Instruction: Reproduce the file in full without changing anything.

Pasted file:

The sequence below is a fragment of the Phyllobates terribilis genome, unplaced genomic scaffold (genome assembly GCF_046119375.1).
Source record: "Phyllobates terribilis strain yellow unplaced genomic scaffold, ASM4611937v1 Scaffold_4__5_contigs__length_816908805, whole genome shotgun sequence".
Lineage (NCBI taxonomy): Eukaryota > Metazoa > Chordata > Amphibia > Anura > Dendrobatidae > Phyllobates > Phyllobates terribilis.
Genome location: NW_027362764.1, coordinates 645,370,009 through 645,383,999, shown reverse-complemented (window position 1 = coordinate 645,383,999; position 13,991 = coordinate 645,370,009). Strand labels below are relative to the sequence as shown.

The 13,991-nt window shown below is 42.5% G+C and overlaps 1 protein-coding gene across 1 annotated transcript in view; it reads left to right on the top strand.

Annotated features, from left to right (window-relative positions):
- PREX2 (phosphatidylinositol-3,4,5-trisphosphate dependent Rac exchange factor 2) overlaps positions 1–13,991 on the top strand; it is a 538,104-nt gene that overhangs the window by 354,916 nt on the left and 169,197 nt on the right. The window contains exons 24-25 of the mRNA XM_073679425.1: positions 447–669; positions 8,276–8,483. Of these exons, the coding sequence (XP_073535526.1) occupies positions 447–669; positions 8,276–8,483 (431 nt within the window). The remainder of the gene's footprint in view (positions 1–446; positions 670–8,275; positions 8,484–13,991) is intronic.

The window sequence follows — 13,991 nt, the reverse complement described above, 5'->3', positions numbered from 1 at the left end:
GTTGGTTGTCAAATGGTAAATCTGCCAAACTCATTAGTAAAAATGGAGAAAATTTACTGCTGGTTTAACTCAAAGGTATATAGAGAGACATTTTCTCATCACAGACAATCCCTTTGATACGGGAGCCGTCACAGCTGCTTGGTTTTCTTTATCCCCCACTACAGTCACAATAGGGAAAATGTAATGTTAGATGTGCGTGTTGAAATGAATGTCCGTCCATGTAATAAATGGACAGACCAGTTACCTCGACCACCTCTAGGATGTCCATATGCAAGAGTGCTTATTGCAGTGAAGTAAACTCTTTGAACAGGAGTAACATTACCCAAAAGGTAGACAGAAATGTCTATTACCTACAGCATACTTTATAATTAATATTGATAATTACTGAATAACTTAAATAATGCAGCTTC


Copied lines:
The sequence below is a fragment of the Phyllobates terribilis genome, unplaced genomic scaffold (genome assembly GCF_046119375.1).
Source record: "Phyllobates terribilis strain yellow unplaced genomic scaffold, ASM4611937v1 Scaffold_4__5_contigs__length_816908805, whole genome shotgun sequence".
Lineage (NCBI taxonomy): Eukaryota > Metazoa > Chordata > Amphibia > Anura > Dendrobatidae > Phyllobates > Phyllobates terribilis.
Genome location: NW_027362764.1, coordinates 645,370,009 through 645,383,999, shown reverse-complemented (window position 1 = coordinate 645,383,999; position 13,991 = coordinate 645,370,009). Strand labels below are relative to the sequence as shown.

The 13,991-nt window shown below is 42.5% G+C and overlaps 1 protein-coding gene across 1 annotated transcript in view; it reads left to right on the top strand.

Annotated features, from left to right (window-relative positions):
- PREX2 (phosphatidylinositol-3,4,5-trisphosphate dependent Rac exchange factor 2) overlaps positions 1–13,991 on the top strand; it is a 538,104-nt gene that overhangs the window by 354,916 nt on the left and 169,197 nt on the right. The window contains exons 24-25 of the mRNA XM_073679425.1: positions 447–669; positions 8,276–8,483. Of these exons, the coding sequence (XP_073535526.1) occupies positions 447–669; positions 8,276–8,483 (431 nt within the window). The remainder of the gene's footprint in view (positions 1–446; positions 670–8,275; positions 8,484–13,991) is intronic.

The window sequence follows — 13,991 nt, the reverse complement described above, 5'->3', positions numbered from 1 at the left end:
GTTGGTTGTCAAATGGTAAATCTGCCAAACTCATTAGTAAAAATGGAGAAAATTTACTGCTGGTTTAACTCAAAGGTATATAGAGAGACATTTTCTCATCACAGACAATCCCTTTGATACGGGAGCCGTCACAGCTGCTTGGTTTTCTTTATCCCCCACTACAGTCACAATAGGGAAAATGTAATGTTAGATGTGCGTGTTGAAATGAATGTCCGTCCATGTAATAAATGGACAGACCAGTTACCTCGACCACCTCTAGGATGTCCATATGCAAGAGTGCTTATTGCAGTGAAGTAAACTCTTTGAACAGGAGTAACATTACCCAAAAGGTAGACAGAAATGTCTATTACCTACAGCATACTTTATAATTAATATTGATAATTACTGAATAACTTAAATAATGCAGCTTC